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A TOOL-Related Article

Publication: Washington Post Weekend Section

Date: November 29, 1996

Transcribed by "Mike `Shmoo' Smuland" (jsmuland@osf1.gmu.edu)



 title: Tool Could Use Some Retooling
author: Mark "I'm Biased as Hell" Jenkins


Heavy metal has taken many forms since the demise of the "hair bands" 
that dominated the genre in the '80s, but Tool's fundamental approach is
relatively pure.  The Los Angeles quartet might well appeal to fans of
Foetus, Nirvana or Ministry, yet its music isn't especially arty, punky or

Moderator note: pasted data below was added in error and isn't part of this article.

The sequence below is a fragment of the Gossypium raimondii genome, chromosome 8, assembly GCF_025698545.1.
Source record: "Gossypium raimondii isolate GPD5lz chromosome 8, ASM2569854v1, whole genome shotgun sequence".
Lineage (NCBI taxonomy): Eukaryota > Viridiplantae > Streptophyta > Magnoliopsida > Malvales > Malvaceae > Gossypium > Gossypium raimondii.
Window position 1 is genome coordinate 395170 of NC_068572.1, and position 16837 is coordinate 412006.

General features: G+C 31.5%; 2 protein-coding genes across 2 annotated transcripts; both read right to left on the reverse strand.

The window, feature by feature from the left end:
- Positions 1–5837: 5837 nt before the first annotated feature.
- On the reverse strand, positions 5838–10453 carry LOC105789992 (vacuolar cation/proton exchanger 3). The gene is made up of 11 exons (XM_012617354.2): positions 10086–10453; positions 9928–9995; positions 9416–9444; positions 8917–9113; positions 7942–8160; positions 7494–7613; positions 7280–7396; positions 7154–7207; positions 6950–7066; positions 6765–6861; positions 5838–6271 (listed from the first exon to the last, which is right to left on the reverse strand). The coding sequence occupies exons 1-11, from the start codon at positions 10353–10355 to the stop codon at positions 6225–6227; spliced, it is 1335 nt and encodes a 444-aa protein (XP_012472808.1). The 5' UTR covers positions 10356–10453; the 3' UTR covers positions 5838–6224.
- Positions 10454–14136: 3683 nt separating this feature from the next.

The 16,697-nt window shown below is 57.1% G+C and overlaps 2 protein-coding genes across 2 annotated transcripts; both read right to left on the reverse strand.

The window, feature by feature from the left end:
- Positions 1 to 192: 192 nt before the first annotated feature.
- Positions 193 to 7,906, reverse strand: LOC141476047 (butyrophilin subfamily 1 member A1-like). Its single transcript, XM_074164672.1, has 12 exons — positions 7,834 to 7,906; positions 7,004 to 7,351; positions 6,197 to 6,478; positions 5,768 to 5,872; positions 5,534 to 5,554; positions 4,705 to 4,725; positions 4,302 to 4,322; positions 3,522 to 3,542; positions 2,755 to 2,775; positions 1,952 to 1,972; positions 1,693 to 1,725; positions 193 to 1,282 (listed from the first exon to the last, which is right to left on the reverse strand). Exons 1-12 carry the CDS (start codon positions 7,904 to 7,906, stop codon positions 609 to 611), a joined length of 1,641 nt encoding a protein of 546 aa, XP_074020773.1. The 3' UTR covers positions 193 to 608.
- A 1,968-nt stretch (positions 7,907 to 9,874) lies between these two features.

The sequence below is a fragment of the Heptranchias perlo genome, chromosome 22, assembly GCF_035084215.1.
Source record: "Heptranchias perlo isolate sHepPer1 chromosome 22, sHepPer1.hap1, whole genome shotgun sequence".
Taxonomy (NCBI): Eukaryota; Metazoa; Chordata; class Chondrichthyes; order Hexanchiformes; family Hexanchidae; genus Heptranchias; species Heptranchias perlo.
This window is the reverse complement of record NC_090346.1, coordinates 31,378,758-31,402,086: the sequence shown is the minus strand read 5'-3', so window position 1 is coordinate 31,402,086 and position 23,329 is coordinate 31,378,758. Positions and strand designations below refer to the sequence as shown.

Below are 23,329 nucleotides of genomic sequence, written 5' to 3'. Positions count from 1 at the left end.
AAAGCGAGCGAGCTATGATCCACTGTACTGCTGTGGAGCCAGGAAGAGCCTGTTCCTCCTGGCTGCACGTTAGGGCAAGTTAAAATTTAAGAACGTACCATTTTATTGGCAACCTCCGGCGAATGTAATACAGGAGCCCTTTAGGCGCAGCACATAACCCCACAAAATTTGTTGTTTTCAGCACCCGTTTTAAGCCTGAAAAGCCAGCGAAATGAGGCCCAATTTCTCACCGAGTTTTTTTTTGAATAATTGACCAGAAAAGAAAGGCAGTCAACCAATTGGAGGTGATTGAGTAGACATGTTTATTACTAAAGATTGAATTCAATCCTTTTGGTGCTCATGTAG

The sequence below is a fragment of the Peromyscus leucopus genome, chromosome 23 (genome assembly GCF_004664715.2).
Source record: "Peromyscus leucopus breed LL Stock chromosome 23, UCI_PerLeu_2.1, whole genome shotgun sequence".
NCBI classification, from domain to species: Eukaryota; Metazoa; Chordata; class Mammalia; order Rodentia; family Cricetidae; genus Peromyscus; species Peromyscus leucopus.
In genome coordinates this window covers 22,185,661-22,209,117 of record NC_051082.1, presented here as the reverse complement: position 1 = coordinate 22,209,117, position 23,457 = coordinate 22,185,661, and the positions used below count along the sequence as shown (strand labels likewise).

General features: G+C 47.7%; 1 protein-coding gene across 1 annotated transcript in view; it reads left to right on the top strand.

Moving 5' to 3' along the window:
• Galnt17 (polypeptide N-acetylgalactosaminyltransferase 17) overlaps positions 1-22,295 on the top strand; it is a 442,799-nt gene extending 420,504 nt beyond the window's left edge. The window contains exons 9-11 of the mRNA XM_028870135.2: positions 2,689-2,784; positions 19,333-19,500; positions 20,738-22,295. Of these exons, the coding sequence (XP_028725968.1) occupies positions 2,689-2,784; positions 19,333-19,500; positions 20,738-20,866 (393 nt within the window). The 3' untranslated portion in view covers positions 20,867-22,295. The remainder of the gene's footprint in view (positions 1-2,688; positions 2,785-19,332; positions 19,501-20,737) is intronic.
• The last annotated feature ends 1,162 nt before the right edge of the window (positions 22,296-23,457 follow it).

industrial.  The holographic cover of the band's new "Aenima" offers an
illusion of depth, but the experience inside is not profound. 
        Like most post-hardcore metal bands, Tool does understand the
dramatic potential of tempo changes and dynamic shifts; such songs as
"Stinkfist," "Eulogy" and "Pushit" contrast their bludgeoning crescendos
with atmospheric passages.  But while the album features numerous audio
asides, from the sound of a needle scraping a record's inner groove on
"Useful Idiot" to a German rant on "Die Eier von Satan," it rarely
integrates these sound effects into the assault.  Indeed, when guitarist
Adam Jones or vocalist Maynard James Keenan reach for a big moment, they
seldom grab anything that Bon Jovi didn't have a hold on a decade ago. 

[Does this qualify as the worst review of Aenima so far?  Focusing on the
album cover and the segues without looking at one single song in depth?! 
Bon Jovi?]


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